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Vladislav Delay Quartet - Vladislav Delay Quartet

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Artist: Vladislav Delay Quartet

Album: Vladislav Delay Quartet

Label: Honest Jon's

Review date: Jun. 20, 2011

When Finnish beat scientist Sasu Ripatti left Berlin to raise a kid and get back to his own land, he moved to Hailuoto. An island tucked away at the top of the Gulf of Bothnia with a population of 1,000, it’s not the kind of place where you’d expect someone to realize that they need to make a big, wild noise, but that’s exactly what he’s set out to do on Vladislav Delay Quartet. Given Ripatti’s penchant for aliases — he’s recorded as Vladislav Delay, Luomo, Uusitalo and Sistol — it’s curious that he didn’t give this group a new name altogether. Its connection to the spacious, dub-inflected ambient electronics he has recorded as Vladislav Delay is tenuous at best. The quartet has more in common with the Moritz Von Oswald Trio, in which he plays drums and percussion.

But while the Trio’s relentless forward motion keeps them hitched to techno’s wagon in spirit if not sound, VD4 is less concerned with momentum than caustic atmospheres and brutal vertical blows. On “Minus Degrees, Bare Feet, Tickles,” coarse scraping moves from speaker to speaker like concrete blocks dragged across a parking lot; the beats on “Louhos” lurch and clank like tools in the back of a pick-up hitting potholes. The instrumental line-up, which is rounded out by Lucio Capece’s reeds, Derek Shirley’s double bass and Mika Vanio’s electronics, looks almost jazz-like, and there are moments when woody resonance and fluttering reeds might make you think of jazz for a second.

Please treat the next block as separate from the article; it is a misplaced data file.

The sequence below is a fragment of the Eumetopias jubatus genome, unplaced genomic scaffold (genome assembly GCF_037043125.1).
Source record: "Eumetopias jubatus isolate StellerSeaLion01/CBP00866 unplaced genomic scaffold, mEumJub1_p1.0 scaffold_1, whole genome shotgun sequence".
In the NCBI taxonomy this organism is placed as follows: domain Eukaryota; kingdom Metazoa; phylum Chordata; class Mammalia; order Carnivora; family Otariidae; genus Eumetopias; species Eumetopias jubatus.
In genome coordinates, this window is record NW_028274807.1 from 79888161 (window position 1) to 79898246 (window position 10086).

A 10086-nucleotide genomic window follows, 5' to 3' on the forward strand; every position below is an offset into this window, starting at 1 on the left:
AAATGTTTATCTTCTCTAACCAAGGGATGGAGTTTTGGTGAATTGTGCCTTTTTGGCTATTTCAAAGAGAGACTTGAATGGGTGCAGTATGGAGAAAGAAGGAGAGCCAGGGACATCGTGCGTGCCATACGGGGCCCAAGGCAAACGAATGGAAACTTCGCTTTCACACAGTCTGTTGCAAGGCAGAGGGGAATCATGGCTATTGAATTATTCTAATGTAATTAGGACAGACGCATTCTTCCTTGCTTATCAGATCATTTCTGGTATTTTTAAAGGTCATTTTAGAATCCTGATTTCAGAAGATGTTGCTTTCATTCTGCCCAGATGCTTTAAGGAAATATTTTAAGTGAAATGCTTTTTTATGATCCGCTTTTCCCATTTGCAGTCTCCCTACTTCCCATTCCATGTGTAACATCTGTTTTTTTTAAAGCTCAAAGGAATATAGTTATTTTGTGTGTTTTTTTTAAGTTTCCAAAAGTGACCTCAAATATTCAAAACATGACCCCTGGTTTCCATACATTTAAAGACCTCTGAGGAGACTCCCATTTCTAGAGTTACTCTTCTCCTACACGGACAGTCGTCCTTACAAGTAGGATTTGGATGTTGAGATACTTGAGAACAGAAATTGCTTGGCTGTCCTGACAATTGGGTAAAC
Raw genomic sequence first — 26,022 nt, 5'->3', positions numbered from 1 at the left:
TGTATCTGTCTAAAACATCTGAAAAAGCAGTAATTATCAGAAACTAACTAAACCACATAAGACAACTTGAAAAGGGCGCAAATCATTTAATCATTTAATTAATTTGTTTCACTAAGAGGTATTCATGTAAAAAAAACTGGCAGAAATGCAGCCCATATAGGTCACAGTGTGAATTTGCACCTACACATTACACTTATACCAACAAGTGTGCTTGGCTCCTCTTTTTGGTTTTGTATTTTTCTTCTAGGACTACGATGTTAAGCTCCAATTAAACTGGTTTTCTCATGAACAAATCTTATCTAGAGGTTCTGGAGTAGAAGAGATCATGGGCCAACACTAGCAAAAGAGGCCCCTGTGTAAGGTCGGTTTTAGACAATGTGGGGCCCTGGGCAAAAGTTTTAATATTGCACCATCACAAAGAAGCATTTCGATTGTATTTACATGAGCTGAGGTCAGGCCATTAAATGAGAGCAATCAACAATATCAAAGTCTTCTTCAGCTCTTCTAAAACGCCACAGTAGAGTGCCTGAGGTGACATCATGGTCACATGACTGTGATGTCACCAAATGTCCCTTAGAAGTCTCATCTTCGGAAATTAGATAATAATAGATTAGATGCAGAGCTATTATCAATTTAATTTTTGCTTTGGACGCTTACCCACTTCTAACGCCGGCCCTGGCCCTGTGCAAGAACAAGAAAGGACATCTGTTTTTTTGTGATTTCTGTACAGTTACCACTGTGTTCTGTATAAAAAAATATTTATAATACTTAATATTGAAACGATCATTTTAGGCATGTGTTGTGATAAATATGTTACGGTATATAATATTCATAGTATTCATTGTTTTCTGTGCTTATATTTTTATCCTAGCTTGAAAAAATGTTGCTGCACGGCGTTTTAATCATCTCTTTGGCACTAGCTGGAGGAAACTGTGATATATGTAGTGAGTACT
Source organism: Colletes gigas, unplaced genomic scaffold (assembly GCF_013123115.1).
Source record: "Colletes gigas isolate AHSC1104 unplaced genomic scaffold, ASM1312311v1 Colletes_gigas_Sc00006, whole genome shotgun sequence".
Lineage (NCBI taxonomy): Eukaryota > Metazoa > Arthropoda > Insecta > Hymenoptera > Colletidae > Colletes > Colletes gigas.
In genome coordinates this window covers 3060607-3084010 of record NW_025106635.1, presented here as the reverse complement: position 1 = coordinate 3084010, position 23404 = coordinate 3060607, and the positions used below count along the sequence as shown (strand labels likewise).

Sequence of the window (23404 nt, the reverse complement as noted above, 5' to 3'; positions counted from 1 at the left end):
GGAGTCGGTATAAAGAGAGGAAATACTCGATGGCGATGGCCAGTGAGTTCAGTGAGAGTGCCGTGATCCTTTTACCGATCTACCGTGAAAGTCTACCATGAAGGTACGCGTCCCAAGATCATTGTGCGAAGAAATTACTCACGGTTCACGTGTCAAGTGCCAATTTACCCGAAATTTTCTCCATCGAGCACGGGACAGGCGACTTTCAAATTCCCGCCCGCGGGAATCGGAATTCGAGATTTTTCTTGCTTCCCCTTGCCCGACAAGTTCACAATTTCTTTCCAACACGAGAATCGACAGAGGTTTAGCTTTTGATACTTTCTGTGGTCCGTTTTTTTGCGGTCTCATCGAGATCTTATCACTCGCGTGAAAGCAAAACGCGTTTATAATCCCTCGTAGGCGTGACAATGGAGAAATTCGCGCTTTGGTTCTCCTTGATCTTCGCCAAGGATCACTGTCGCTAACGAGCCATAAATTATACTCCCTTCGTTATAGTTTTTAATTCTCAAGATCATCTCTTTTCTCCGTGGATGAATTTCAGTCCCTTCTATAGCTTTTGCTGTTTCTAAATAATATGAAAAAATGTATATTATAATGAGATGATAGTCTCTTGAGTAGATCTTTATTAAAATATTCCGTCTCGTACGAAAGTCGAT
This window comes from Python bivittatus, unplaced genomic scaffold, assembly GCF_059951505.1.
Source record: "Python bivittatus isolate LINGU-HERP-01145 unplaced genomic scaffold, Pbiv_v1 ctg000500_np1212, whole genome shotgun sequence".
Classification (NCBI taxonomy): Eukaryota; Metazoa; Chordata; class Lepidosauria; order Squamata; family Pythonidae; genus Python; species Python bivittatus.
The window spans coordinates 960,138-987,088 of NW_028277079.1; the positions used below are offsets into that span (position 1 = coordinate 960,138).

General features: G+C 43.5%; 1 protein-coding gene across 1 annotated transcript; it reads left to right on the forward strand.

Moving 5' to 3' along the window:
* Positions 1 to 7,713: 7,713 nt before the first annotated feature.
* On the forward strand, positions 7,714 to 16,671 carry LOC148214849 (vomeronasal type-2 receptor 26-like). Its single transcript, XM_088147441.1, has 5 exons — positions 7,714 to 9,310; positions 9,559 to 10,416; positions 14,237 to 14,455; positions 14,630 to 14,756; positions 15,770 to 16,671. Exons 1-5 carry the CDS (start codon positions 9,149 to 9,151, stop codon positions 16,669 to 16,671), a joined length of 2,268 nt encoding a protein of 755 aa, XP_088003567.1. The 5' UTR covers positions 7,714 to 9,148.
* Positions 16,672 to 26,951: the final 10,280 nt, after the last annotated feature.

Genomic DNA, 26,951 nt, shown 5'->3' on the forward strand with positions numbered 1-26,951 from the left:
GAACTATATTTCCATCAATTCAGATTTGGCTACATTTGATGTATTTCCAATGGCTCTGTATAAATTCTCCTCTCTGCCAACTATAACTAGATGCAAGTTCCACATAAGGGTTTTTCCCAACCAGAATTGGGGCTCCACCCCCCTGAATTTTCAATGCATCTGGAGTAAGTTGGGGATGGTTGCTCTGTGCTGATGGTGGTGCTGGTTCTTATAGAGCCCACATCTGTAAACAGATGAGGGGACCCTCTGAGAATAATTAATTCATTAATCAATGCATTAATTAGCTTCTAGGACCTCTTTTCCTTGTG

This music doesn’t behave like jazz, though. The way sounds stack on top of each other rather than spread out suggest that this music was made by someone whose compositional sensibilities were shaped by the possibilities of digital production. And when Vanio starts punching low buzzes into “Hohtokivi,” it’s impossible to forget that you first heard the guy passing such sounds off as dance music in Pan Sonic.

The only analogs to the Quartet’s music in Ripatti’s neck of the woods are the cracks and groans of frozen seawater being sundered by icebergs. But there’s still a bit of his old urban digs in this music, too; it feels oppressive, seething with tamped-down violence, like a dangerous neighborhood after curfew.

By Bill Meyer

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